Sound and vision blog

15 October 2013

Revealing the Hidden Beauty of Birdsong

In 2010 the British Library released 'Secret Songs of Birds', a CD featuring the slowed down songs of 24 birds from around the world. The elaborate warblings of species such as the Skylark, Grasshopper Warbler, Grey Fantail and White-winged Fairywren were placed under the acoustic microscope and manipulated to reveal a level of detail not normally detected by the human ear.

Secret songs

Skylark song normal speed (0'55")

Skylark song at 35% of normal speed (3'01")

The process of slowing down bird sounds is by no means a new one. In the late 1950s Musical Director of CBS Radio in the USA, Jim Fassett, began experimenting with the speed and pitch of sound recordings and would showcase his results on his Sunday afternoon radio programme ‘Strange to your Ears’. Fassett is perhaps best known for his work ‘Symphony of the Birds’ which was created entirely from manipulated North American bird recordings. Together with CBS technician Mortimer Goldberg, the two men carefully re-recorded fragments of field recordings at varying speeds and then superimposed these altered sounds onto a single tape. The final composition has a strange, ethereal quality that embraces the ideals of Musique Concrète and manages to bridge the gap between the natural and the artistic world. In 1960 Columbia Records released an LP version of ‘Symphony of the Birds’ along with another of Fassett’s creations ‘A Revelation in Birdsong Patterns’. This comprised a selection of individual songbird recordings that had been slowed down in order to reveal the intricate patterns and subtle variations that are usually concealed from the human listener.

Dr Peter Szöke, a Hungarian scientist and musicologist, also experimented with the speed of bird vocalisations. ‘The Unknown Music of Birds’ was released in 1987 and featured recordings of birds from around the world. Szöke strongly believed in the concept of avian music and used the voice of opera singer János Tóth to support his theory. Tóth beautifully imitated the slowed down songs of birds such as the Hermit Thrush and Woodlark, which helped Szöke emphasize the similarities between human music and birdsong.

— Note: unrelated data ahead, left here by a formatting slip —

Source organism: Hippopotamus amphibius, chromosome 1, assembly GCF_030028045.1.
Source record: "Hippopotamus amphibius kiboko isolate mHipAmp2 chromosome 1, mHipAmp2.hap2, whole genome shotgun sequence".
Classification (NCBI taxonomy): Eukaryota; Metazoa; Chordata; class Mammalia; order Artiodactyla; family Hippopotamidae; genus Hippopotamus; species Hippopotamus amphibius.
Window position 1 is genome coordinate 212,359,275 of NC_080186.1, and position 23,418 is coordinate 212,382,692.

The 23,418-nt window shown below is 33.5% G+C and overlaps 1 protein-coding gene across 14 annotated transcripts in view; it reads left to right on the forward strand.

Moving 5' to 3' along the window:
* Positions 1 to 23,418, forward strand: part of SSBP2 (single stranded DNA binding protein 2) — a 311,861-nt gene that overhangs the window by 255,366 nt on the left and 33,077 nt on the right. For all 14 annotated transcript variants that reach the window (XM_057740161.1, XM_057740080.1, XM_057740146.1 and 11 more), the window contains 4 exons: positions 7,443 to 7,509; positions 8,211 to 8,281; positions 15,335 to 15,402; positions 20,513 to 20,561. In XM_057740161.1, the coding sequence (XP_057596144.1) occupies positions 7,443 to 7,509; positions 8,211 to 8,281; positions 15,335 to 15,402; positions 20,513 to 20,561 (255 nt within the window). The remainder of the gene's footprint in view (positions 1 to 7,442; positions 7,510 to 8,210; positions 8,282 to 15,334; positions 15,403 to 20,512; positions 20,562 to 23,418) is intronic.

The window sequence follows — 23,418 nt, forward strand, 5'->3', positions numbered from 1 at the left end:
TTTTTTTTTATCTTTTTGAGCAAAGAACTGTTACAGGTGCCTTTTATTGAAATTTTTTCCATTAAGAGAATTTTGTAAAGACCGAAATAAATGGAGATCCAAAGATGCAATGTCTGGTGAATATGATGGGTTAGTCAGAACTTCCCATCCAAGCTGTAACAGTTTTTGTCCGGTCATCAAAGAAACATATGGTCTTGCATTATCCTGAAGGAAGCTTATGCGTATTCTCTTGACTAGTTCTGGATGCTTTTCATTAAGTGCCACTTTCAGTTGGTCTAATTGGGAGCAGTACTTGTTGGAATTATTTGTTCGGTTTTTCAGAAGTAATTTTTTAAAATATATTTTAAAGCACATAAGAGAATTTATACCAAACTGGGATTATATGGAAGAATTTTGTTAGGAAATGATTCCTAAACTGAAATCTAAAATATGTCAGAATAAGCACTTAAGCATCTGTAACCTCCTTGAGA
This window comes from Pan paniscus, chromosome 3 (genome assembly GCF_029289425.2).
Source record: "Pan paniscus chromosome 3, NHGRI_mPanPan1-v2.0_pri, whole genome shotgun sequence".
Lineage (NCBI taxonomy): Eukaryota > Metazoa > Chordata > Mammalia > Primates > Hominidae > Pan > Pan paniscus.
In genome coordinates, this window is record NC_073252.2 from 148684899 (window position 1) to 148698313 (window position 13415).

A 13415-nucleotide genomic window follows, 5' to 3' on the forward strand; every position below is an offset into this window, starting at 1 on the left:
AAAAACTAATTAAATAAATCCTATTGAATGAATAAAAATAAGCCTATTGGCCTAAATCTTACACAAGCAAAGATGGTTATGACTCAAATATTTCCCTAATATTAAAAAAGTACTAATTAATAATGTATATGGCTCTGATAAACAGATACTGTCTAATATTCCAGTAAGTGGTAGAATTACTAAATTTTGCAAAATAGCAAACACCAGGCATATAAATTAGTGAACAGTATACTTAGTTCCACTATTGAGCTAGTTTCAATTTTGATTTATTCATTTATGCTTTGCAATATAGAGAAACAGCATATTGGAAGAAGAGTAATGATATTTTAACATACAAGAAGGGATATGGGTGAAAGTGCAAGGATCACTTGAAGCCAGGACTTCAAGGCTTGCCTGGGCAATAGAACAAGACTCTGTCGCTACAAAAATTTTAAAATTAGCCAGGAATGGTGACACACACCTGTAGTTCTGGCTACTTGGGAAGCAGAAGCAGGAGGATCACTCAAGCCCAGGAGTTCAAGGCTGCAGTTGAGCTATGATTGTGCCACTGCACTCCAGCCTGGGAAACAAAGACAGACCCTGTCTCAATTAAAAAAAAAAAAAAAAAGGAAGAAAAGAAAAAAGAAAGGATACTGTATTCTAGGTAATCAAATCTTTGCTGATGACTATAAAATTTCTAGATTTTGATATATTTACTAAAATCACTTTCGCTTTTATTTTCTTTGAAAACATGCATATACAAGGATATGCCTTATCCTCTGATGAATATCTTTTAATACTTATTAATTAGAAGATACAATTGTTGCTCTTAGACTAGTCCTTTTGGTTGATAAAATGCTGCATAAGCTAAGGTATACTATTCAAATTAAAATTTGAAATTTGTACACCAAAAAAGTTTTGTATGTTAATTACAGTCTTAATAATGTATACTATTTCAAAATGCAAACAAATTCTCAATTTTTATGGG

The concept of slowing down birdsong was taken a step further in 2007 when British artist Marcus Coates produced an installation entitled ‘Dawn Chorus’. Recordings of individual species such as the Yellowhammer and Song Thrush were slowed down to such an extent that human singers could successfully mimic the individual notes. These examples of human mimicry were then filmed and speeded up to match the natural speed of each bird’s normal songs. The end result was a series of films that not only transformed the human voice but also revealed unconscious movements that were comparable to the physical behaviour of specific birds.


The goal of our 'Secret Songs of Birds' project was to strike a balance between revealing the detail within a song and creating a "new" song that was interesting, pleasant to listen to, yet still retained the essence of the original composition. Through experimentation, different speeds were selected depending on the nature of the song.

Grey Fantail song normal speed (0'47")

Grey Fantail song at 40% of normal speed (1'28") 

Goldcrest song normal speed (0'33") 

Goldcrest song at 35% of normal speed (1'30")

In some cases, recordings were slowed to 50% of the original speed which proved an adequate reduction to allow the listener to distinguish the hidden notes and rhythm of the song. At other times, further reductions in speed were necessary to fully uncover the song structure. In all cases, the alteration of the natural speed allowed us to reveal the subtle intricacies of these songs and present them to a new audience in their full splendour.

Secret Songs of Birds is available through the British Library Shop priced £10.00

(Skylark - Alan Burbidge / Grey Fantail - David Lumsdaine / Goldcrest - Richard Savage)


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